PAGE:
Sunday, June 19, 2016

the cook

Recently on Twitter, there was a small flap about the "nouning" of verbs—by which I'm not talking about gerunds (e.g., changing to fish into fishing), but about taking a verb's bare-infinitive form and simply using it as a noun. For example: the infinitive to ask gives us the bare infinitive ask, and there are folks who "noun" this by saying "an ask" instead of "a request." On the show "Mythbusters," one would often hear about how a project was "a difficult build." Some people absolutely despise nouning, but despite my grammar-Nazi tendencies, I'm strangely okay with it. Well.. with some of it.

So today, I'm doing a cook. It's a rather ambitious cooking project: I'll be making my Middle Eastern chicken along with some spaghetti sauce brimming with mushrooms and spicy Italian sausage. Once this mound of food is done, I'll have more than enough to last me the coming week, after which I'll be switching over to healthier fare, like salads (which reminds me: there's a Costco run in my near future). I might be sharing some of my chicken with my boss and coworker; we'll see. If I'm feeling too greedy, or if I'm insecure about how much the chicken breast* has dried, I might share nothing.

Today's Middle Eastern chicken dish doesn't get a fancy Arabic name because it's essentially an amalgam of things I've tried before and new recipes I've seen online. Will it be Moroccan, Tunisian, Egyptian, or something else? I'd venture north African, but that's about as precise as I can be. My apologies to all the citizens of all the countries along the south side of the Mediterranean. Expect all the usual suspects in my generically Middle Eastern dish: chicken, squash, tomatoes, raisins, figs, chick peas, feta, parsley, cilantro, various spices, and couscous—probably bathed in chicken broth.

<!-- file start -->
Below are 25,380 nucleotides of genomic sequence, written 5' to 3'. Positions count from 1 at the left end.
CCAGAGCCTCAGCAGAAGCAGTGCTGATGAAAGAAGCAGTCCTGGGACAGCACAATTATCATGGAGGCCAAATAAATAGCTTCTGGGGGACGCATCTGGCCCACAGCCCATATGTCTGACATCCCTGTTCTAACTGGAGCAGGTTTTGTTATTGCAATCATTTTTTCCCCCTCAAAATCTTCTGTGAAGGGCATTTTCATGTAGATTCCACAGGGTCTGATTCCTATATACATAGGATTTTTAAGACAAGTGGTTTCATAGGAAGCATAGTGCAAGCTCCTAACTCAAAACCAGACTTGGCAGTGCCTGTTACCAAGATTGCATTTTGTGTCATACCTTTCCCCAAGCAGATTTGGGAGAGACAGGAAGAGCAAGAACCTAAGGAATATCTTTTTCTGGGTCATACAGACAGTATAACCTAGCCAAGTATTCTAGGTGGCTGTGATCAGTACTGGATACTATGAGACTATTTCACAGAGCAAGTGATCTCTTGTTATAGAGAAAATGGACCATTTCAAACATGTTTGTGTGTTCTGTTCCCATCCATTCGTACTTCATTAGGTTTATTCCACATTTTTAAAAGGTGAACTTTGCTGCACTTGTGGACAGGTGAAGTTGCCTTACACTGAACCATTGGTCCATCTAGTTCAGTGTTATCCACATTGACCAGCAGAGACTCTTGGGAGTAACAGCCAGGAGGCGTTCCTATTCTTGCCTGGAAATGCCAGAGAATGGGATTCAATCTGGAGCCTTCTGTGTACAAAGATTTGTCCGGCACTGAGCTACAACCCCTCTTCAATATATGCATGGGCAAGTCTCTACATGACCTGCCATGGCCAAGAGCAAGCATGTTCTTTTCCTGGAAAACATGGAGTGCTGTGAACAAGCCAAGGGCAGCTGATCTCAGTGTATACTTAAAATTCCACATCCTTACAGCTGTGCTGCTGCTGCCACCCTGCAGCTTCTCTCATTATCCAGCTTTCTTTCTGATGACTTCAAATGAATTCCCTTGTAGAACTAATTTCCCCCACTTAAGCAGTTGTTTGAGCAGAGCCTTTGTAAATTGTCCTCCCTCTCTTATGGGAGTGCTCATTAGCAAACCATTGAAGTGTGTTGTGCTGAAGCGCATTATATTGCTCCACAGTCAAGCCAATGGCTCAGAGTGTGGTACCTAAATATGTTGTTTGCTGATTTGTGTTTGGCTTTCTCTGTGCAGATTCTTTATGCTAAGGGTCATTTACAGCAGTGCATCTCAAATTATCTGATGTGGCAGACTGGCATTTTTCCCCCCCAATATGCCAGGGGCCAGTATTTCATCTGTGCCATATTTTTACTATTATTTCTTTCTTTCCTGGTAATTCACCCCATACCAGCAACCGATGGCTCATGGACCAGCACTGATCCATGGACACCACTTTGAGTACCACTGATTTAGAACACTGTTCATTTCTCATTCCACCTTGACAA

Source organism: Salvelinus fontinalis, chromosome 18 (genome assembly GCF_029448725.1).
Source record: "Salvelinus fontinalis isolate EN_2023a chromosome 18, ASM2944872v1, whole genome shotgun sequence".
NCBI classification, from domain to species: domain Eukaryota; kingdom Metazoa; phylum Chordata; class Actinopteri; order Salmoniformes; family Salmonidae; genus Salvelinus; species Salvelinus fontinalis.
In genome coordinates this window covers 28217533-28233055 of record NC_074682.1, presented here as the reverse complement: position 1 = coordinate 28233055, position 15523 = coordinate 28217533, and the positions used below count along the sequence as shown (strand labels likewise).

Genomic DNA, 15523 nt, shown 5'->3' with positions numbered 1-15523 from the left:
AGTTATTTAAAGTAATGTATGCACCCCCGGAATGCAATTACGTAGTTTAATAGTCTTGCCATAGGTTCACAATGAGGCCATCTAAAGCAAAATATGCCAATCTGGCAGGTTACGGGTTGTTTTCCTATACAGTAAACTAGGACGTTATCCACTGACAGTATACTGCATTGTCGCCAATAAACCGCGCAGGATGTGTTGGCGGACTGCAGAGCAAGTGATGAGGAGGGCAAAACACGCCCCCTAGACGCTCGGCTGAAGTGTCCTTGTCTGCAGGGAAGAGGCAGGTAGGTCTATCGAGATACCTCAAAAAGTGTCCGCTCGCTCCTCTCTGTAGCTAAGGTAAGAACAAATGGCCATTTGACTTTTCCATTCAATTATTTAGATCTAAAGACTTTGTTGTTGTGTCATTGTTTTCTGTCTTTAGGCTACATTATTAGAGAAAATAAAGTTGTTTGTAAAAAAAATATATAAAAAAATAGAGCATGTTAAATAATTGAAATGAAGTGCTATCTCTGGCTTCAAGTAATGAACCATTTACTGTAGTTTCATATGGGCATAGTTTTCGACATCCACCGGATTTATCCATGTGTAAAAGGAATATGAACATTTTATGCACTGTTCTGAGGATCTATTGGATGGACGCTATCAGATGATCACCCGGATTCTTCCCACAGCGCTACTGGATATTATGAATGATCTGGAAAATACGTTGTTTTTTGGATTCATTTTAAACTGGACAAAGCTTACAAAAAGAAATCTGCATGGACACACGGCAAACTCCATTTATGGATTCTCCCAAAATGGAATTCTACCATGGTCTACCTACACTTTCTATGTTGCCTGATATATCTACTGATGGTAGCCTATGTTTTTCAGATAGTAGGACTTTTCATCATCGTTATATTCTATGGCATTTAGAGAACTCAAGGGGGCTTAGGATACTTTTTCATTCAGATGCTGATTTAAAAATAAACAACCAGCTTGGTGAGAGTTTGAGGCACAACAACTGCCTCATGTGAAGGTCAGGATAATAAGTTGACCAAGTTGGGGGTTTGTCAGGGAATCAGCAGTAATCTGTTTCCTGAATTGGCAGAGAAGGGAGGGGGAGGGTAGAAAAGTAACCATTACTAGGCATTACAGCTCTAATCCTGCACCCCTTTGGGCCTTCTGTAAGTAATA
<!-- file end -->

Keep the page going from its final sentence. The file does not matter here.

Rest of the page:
Photos to follow, probably sometime this evening or tonight.



*My brother Sean, who also cooks, likes to bust my balls about my over-reliance on chicken breast. He points out that it's the blandest part of the chicken, and the least moist. My counter to this is that the blandness makes chicken breast the perfect palette on which to add other flavors, and as for moisture—cook the chicken from a frozen state, and the result is ultra-moist (although, admittedly, it can dry out fast once you cut the meat into small pieces).


_

3 comments:

Bratfink said...

I agree with Sean about chicken breasts! I'm a dark meat gal and unless you throw a couple of pieces of dark meat in your chicken soup, it's just sort of bland.

As for nouning, the one that drives me batshit crazy is "It needs cleaned."

Kevin Kim said...

Whoa. I've never heard "It needs cleaned" before. Strange and alien. In fact, that sounds more like a "participle-ing" than a "nouning." It actually strikes me as something a Korean with shaky mastery of English might say: they've messed up the passive voice, so instead of saying "It needs to be cleaned," they just drop the "to be." A true nouning would be something like, "It needs a clean." (That, as opposed to using a gerund: "It needs a cleaning.")

John John McCrarey said...

Hmmm, I'n guilty of using "it needs cleanded" which seems perfectly natural. I can't wear this shirt, it needs cleaned. But I've always been in the camp of "say what you mean and mean what you say", to hell with the rules!

At yesterday's party one of the guests included me by speaking in English. She has a construction project going on and she said "I'm building a building". Then she laughed and said, that can't be right--how can I build something that is already built? To which I simply responded "nouns and verbs".